The Way We Were

From the Sentinel 100, 75, 50 and 25 years ago

Oct. 18, 1923

The PTA held a well attended meeting at the school house last Thursday evening. A geological cabinet has been purchased for the school by the PTA at the suggestion of the Rev. Corser, and a collection of specimens will be started at once. This collection will be of value to the school as well as of great interest to the boys, especially. The committee appointed at the September meeting to look up a cabinet reported that one could be secured and altered slightly for a small sum, and its purchase was authorized unanimously.

Oct. 15, 1948

Gov. Ernest Gruening issued the following exclusive statement to the Wrangell Sentinel after reading the election returns following Tuesday's election: “The territorial election is a clear mandate that the people want Alaska to move forward. It is not merely that the election was a Democratic sweep. While it is my belief that Democratic policies generally have more progressive policies and, therefore, beneficial for the territory as well as the nation, it has long since been clear that after an election and when the legislators get down to Juneau, the division never is, and never has been, along party lines.”

Oct. 12, 1973

Shrimp-picking is a thing of the past in Wrangell. The last shrimp were hand-picked at Reliance Shrimp Co. on Sept. 17. Owner Vern Anderson then shut down the operation to begin installation of a new shrimp-picking machine from Louisiana. It is the end of an era. Shrimp have largely been cleaned by hand in Wrangell as long as anyone can remember. Said Anderson, as he supervised set-up of the shrimp-picking equipment at the cannery on the city dock this week: “We’re sorry to have to end it, in a way, but we can’t get the pickers anymore. It probably has something to do with Wrangell becoming more prosperous. Not as many people want to come around and pick when we have them.” Shrimp-picking was as much a ritual and a social event as it was a job. The elderly would come to pick and gossip and earn a little grocery money. The school kids would do it for pocket change.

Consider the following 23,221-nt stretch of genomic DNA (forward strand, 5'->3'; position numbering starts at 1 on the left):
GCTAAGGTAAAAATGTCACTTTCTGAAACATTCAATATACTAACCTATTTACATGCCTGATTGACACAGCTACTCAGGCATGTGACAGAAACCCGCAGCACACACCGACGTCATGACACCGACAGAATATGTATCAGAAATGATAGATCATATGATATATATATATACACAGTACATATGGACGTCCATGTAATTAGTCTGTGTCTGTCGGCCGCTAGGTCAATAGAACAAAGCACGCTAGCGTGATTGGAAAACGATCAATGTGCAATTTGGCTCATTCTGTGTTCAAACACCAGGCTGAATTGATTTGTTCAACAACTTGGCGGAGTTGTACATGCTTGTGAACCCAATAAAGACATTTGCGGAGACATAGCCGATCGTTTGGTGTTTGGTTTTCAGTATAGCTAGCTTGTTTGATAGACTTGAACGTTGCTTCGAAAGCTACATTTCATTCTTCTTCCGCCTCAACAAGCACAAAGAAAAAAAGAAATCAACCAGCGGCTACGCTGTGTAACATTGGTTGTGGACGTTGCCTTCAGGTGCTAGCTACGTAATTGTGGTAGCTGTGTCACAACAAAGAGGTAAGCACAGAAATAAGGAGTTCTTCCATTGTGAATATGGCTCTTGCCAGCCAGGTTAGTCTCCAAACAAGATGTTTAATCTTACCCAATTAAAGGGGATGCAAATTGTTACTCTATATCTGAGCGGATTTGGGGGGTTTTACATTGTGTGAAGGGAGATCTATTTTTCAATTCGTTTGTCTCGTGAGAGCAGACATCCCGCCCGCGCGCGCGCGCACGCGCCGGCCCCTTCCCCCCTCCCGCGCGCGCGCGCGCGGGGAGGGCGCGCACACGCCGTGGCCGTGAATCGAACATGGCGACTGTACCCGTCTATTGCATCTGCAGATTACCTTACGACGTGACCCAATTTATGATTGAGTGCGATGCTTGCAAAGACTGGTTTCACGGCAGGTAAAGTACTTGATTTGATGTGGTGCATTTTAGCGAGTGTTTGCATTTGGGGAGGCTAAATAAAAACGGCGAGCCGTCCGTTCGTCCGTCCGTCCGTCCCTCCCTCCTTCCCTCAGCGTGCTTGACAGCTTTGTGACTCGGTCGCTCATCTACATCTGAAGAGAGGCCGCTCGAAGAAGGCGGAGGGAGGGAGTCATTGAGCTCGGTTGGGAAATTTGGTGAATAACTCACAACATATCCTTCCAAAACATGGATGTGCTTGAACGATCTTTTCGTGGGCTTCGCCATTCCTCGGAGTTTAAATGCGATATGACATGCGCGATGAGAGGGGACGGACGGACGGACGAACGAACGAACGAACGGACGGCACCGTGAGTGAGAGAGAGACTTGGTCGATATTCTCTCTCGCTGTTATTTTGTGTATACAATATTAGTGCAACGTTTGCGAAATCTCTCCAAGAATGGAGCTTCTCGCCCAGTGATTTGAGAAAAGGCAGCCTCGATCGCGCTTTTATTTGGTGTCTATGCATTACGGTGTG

Oct. 15, 1998

The Wrangell School Board and city council seized the opportunity to discuss critical city issues with Gov. Tony Knowles during his campaign visit last Friday. “We’re going to need your help,” was Mayor Bill Privett’s appeal to the governor at the City Hall meeting. “We’re at the critical edge. … We can no longer pay $1.4 million as a local contribution to education. There was no explanation as to why Wrangell schools received a paltry increase (in state funding) of $28,000 instead of the $400,000 received by Cordova schools, and no assurance that future inequities would be corrected,” the mayor said. “It’s difficult to justify $28,000 from the state,” Knowles said. He acknowledged that legislation needed work since its formula had resulted in cost differentials with unintended consequences. “It’s a challenge, and we’ll go into it in good faith to see what we can do to address this situation,” he said.


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